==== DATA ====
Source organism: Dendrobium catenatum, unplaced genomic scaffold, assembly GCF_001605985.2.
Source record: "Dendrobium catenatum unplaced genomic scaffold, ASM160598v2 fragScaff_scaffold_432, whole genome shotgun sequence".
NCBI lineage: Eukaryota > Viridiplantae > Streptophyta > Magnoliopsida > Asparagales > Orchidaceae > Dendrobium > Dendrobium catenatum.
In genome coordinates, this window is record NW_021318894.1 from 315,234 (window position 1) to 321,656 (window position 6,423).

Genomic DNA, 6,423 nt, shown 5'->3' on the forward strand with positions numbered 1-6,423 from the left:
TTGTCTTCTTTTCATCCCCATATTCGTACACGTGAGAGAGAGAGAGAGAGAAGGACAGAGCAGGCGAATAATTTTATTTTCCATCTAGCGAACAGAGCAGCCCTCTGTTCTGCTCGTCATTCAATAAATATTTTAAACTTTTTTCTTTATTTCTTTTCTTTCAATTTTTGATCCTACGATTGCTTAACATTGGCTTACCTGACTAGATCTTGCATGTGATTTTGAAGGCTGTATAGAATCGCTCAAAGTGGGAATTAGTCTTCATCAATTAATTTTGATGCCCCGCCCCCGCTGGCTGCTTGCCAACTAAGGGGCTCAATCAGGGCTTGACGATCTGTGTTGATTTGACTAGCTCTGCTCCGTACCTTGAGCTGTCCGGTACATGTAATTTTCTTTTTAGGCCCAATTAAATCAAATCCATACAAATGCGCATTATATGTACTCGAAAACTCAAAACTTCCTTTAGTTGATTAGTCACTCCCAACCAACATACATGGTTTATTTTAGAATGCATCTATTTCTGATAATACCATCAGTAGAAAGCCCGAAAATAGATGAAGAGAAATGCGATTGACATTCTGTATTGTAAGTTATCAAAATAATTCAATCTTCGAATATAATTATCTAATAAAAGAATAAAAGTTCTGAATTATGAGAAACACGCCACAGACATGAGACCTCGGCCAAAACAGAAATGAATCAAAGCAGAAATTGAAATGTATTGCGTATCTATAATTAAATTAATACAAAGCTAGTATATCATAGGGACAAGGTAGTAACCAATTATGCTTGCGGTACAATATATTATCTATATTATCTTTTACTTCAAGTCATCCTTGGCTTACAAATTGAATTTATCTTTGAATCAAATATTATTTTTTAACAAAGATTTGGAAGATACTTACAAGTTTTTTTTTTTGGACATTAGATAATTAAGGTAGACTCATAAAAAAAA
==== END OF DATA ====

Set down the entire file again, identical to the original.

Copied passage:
Source organism: Dendrobium catenatum, unplaced genomic scaffold, assembly GCF_001605985.2.
Source record: "Dendrobium catenatum unplaced genomic scaffold, ASM160598v2 fragScaff_scaffold_432, whole genome shotgun sequence".
NCBI lineage: Eukaryota > Viridiplantae > Streptophyta > Magnoliopsida > Asparagales > Orchidaceae > Dendrobium > Dendrobium catenatum.
In genome coordinates, this window is record NW_021318894.1 from 315,234 (window position 1) to 321,656 (window position 6,423).

Genomic DNA, 6,423 nt, shown 5'->3' on the forward strand with positions numbered 1-6,423 from the left:
TTGTCTTCTTTTCATCCCCATATTCGTACACGTGAGAGAGAGAGAGAGAGAAGGACAGAGCAGGCGAATAATTTTATTTTCCATCTAGCGAACAGAGCAGCCCTCTGTTCTGCTCGTCATTCAATAAATATTTTAAACTTTTTTCTTTATTTCTTTTCTTTCAATTTTTGATCCTACGATTGCTTAACATTGGCTTACCTGACTAGATCTTGCATGTGATTTTGAAGGCTGTATAGAATCGCTCAAAGTGGGAATTAGTCTTCATCAATTAATTTTGATGCCCCGCCCCCGCTGGCTGCTTGCCAACTAAGGGGCTCAATCAGGGCTTGACGATCTGTGTTGATTTGACTAGCTCTGCTCCGTACCTTGAGCTGTCCGGTACATGTAATTTTCTTTTTAGGCCCAATTAAATCAAATCCATACAAATGCGCATTATATGTACTCGAAAACTCAAAACTTCCTTTAGTTGATTAGTCACTCCCAACCAACATACATGGTTTATTTTAGAATGCATCTATTTCTGATAATACCATCAGTAGAAAGCCCGAAAATAGATGAAGAGAAATGCGATTGACATTCTGTATTGTAAGTTATCAAAATAATTCAATCTTCGAATATAATTATCTAATAAAAGAATAAAAGTTCTGAATTATGAGAAACACGCCACAGACATGAGACCTCGGCCAAAACAGAAATGAATCAAAGCAGAAATTGAAATGTATTGCGTATCTATAATTAAATTAATACAAAGCTAGTATATCATAGGGACAAGGTAGTAACCAATTATGCTTGCGGTACAATATATTATCTATATTATCTTTTACTTCAAGTCATCCTTGGCTTACAAATTGAATTTATCTTTGAATCAAATATTATTTTTTAACAAAGATTTGGAAGATACTTACAAGTTTTTTTTTTTGGACATTAGATAATTAAGGTAGACTCATAAAAAAAA